When you are trying to collaborate with someone creatively, it’s important that you are willing to talk openly with that person about your expectations, ideas, and hopes for the project. This requires vulnerability.
Vulnerability not only allows you to share your ideas with others. It opens you up to hearing their ideas, too. That means that vulnerability can encourage creative collaboration that is useful and productive—not passive-aggressive, directionless, or full of resentment.
It helps you embrace uncertainty.
Vulnerability in relationships is scary. As I mentioned before, you are opening yourself up to potential hurt and heartbreak. You don’t know how your vulnerability is going to be received. There is a lot of uncertainty there—and there’s a lot of uncertainty when you’re creating as well.
Practicing being comfortable with uncertainty will help you both in your relationships and in your creative efforts. The more comfortable you are not knowing the right answers, the more comfortable you will be taking risks and enjoying the journey of creating, not just the result.
It brings emotions to the surface.
When you are vulnerable in your relationships, it can end up being a very emotional experience. Emotions you didn’t know you had may be brought to the surface or strengthened as you express them to the other person.
Emotions power creativity. As you practice identifying and processing your emotions through your vulnerability, you’ll come to know yourself more deeply and fully. You’ll be able to use those emotions to your advantage in your creative work.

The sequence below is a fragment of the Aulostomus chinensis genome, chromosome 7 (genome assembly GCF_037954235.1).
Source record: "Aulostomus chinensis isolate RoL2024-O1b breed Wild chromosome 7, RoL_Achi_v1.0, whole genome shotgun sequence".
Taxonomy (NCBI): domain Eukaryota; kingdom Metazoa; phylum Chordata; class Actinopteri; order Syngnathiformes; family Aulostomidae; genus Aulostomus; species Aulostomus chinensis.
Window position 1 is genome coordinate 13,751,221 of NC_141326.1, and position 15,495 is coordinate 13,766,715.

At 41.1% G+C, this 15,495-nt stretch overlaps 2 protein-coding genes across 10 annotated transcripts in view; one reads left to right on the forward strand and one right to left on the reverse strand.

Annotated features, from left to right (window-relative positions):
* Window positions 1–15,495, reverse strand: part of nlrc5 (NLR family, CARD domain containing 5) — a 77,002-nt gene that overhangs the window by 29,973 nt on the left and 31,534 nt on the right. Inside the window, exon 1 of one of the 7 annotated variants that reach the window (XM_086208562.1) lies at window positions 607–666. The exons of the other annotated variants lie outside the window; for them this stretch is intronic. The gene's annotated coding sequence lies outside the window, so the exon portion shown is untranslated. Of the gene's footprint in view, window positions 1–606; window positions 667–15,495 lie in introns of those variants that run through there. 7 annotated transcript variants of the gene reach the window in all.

It helps you practice self-exposure.
Creativity exposes you. When you create, you open yourself and your ideas up to criticism. It takes a lot of courage—and a lot of practice. It’s important for creatives to practice vulnerability and self-exposure, simply to get used to how it feels to put yourself out there.
As one of our biggest opportunities for vulnerability, relationships can help you practice the self-exposure that will benefit your creativity.
It leads to more open thinking.
Vulnerability in relationships isn’t just about sharing your thoughts; it’s also about listening to the other person’s thoughts. That’s because when you’re vulnerable, you are open to the possibility that you might be wrong. And you feel secure enough in your own personal worth that you are willing to engage with others, rather than put down their ideas, assign blame, or insist on your own rightness.
This type of open thinking is a huge asset to your creativity. When you open yourself up to new ideas, your brain starts thinking in new ways, and you’ll open the door to more creative possibilities and directions.
Vulnerability, relationships, and creativity can all work together to “create happy” in your life. It’s not always going to be easy—putting yourself out there rarely is—but being vulnerable will pay off if you let it. So take a risk, be vulnerable in your relationships, and open yourself up to the creative experiences that come because of it.